Shares of Alibaba (NYSE: BABA), the largest e-commerce company in China, more than doubled over the past 12 months. The stock's rally was sparked by a streak of accelerating sales growth and improving profitability, fueled by the expansion of its e-commerce and cloud service ecosystems.
Alibaba remains a solid investment in the rising spending power of China's middle class, which became the world's largest middle class in 2015, and the country's growing internet penetration rate, which only recently exceeded 50%. That's why analysts expect Alibaba's revenue and earnings to respectively rise 55% and 44% this year.
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That being said, Alibaba isn't invincible -- and it faces daunting competitive threats on multiple fronts. The top three challengers investors should look out for are JD.com (NASDAQ: JD), Tencent (NASDAQOTH: TCEHY), and Baidu (NASDAQ: BIDU).
Investors sometimes dismiss JD.com, the second largest e-commerce company in China, as a second-rate Alibaba. Yet JD.com actually narrowed its market share gap with Alibaba's Tmall over the past few years.
Back in 2014, Tmall and JD.com respectively controlled 54.6% and 17.7% of China's e-commerce market according to Analysys International Enfodesk. But by the second quarter of 2017 Tmall's share had slipped to 51.3%, while JD.com's share had jumped to 32.9%.
JD.com gained ground against Tmall as other smaller B2C (business-to-consumer) marketplaces failed. As more affluent Chinese customers started prioritizing authenticity over low prices, JD's "zero tolerance" policy for fake goods made it a more desirable platform than Alibaba's Taobao C2C (customer-to-customer) platform.
Looking ahead, JD.com is countering Alibaba on multiple fronts, including new logistics networks and solutions, overseas expansions, and a dedicated platform for luxury goods.
JD.com's biggest investor is Tencent, China's biggest social networking company and the top video game publisher in the world. Tencent initially acquired 15% of JD.com in 2014, then boosted its stake above 20% in 2016.
Tencent's WeChat, the most popular messaging app in China, has 980 million monthly active users (MAUs) worldwide. Its older QQ messaging app reaches 653 million MAUs, while its social network Qzone has 568 million MAUs. Its gaming portfolio includes blockbuster games like Honor of Kings, League of Legends, and Clash of Clans.
Yet Tencent doesn't have much of a presence in the e-commerce market. That's why it gradually expanded WeChat into a multi-function platform for deliveries, online purchases, mobile payments, and other services.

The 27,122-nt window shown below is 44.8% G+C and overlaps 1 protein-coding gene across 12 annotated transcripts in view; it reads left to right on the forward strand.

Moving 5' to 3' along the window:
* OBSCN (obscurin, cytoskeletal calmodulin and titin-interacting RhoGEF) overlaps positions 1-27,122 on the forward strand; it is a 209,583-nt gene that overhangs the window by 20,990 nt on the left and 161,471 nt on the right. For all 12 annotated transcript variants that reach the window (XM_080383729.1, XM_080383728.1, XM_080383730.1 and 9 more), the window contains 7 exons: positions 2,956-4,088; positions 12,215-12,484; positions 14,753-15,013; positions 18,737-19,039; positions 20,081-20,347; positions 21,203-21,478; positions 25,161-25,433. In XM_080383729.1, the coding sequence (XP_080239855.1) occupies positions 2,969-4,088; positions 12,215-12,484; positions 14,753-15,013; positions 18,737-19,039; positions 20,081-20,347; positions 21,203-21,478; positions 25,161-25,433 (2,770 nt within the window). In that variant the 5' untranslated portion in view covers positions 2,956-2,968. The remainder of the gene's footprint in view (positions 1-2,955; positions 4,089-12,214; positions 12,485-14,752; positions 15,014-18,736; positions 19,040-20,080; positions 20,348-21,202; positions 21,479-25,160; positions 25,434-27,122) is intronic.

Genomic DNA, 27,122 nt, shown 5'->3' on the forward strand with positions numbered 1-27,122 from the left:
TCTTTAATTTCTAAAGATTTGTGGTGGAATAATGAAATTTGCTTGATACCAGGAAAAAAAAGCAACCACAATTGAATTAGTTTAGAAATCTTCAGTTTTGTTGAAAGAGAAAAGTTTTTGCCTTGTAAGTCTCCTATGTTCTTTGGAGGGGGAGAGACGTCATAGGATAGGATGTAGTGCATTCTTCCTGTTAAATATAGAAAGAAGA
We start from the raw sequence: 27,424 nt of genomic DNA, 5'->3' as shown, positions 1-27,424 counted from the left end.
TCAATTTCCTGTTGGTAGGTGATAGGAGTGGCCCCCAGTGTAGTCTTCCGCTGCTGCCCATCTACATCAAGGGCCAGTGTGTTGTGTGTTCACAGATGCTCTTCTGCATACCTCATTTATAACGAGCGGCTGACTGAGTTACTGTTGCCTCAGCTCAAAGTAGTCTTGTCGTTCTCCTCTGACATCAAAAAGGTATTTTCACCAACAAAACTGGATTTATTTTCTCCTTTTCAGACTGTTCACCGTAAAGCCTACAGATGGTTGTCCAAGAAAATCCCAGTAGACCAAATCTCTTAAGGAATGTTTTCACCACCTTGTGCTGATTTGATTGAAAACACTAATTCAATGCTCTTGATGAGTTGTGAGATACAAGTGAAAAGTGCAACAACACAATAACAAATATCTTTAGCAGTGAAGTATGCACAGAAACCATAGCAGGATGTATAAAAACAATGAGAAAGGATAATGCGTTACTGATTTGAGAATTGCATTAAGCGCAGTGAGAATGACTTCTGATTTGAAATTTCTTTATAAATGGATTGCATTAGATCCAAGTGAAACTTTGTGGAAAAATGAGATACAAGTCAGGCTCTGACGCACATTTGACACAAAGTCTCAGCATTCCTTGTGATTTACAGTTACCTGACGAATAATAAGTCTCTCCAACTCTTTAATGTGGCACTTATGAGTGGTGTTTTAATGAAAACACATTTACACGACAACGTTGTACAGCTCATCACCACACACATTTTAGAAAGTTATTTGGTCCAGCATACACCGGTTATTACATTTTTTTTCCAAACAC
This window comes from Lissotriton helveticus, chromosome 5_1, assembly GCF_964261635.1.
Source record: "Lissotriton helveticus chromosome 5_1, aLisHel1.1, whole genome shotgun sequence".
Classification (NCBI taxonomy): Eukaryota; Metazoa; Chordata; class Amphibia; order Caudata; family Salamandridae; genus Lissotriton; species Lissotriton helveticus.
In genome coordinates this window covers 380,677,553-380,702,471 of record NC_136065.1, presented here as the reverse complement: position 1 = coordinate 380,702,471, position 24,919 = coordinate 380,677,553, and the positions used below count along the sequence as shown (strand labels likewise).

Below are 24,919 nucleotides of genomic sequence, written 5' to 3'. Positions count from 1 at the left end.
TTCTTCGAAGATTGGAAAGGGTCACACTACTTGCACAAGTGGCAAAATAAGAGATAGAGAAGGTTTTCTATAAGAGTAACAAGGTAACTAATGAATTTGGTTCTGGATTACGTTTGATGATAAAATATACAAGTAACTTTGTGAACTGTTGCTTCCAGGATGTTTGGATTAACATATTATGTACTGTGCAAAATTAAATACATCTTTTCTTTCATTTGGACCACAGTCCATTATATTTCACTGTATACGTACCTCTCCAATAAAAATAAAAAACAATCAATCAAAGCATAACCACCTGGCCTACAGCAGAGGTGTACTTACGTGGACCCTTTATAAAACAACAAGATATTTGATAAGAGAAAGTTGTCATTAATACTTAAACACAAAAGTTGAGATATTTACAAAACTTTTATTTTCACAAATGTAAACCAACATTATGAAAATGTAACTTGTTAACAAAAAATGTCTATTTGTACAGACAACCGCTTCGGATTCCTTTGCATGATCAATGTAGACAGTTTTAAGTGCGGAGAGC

To expand that ecosystem, it invested in JD.com, co-invested in third-place e-commerce player Vipshop (NYSE: VIPS) with JD.com, and struck e-commerce partnerships with brick-and-mortar retail giants like Wal-Mart (NYSE: WMT) (which also owns a major stake in JD.com) and Carrefour.
These companies are all sharing their shopper data and offering cross-platform purchases, which could wound Alibaba with a thousand cuts.
Another one of JD.com's major partners is Baidu, which controls about 70% of China's online search market. Like Tencent, Baidu doesn't have a meaningful e-commerce presence of its own.
But last August Baidu integrated JD.com's e-commerce features into its ecosystem, enabling its users to directly purchase JD.com goods from within its apps. The two companies also pooled their user data, which leverages Baidu's AI tech to analyze shopper purchases on JD.com, while using JD.com's data to craft better targeted ads on Baidu.
Baidu's deal with JD.com is a direct threat to Alibaba, but Baidu also indirectly threatens Alibaba with competitive distractions. As Alibaba expands its ecosystem beyond e-commerce, it's investing a lot of money in certain markets -- like online video and search -- which are dominated by Baidu.
Baidu's iQiyi and Tencent Video are the most popular online video platforms in China, according to QuestMobile and Jefferies, but Alibaba's Youku Tudou trails in third place. Alibaba also purchased mobile browser and search engine provider UCWeb in 2014 to challenge Baidu, but UCWeb's Shenma search engine only controls about 15% of the market.
As Alibaba pours more money into these lackluster ecosystem-building efforts, it could lose its focus as its operating expenses surge.
The bottom line
Alibaba is still one of China's great growth stocks, but investors should be wary of the threats it faces. On their own, JD.com, Tencent, and Baidu probably couldn't topple Alibaba. But by pooling together their resources and enlisting the help of brick-and-mortar giants like Wal-Mart and Carrefour, these companies become a bundle of sticks which are much tougher to break than a single one.
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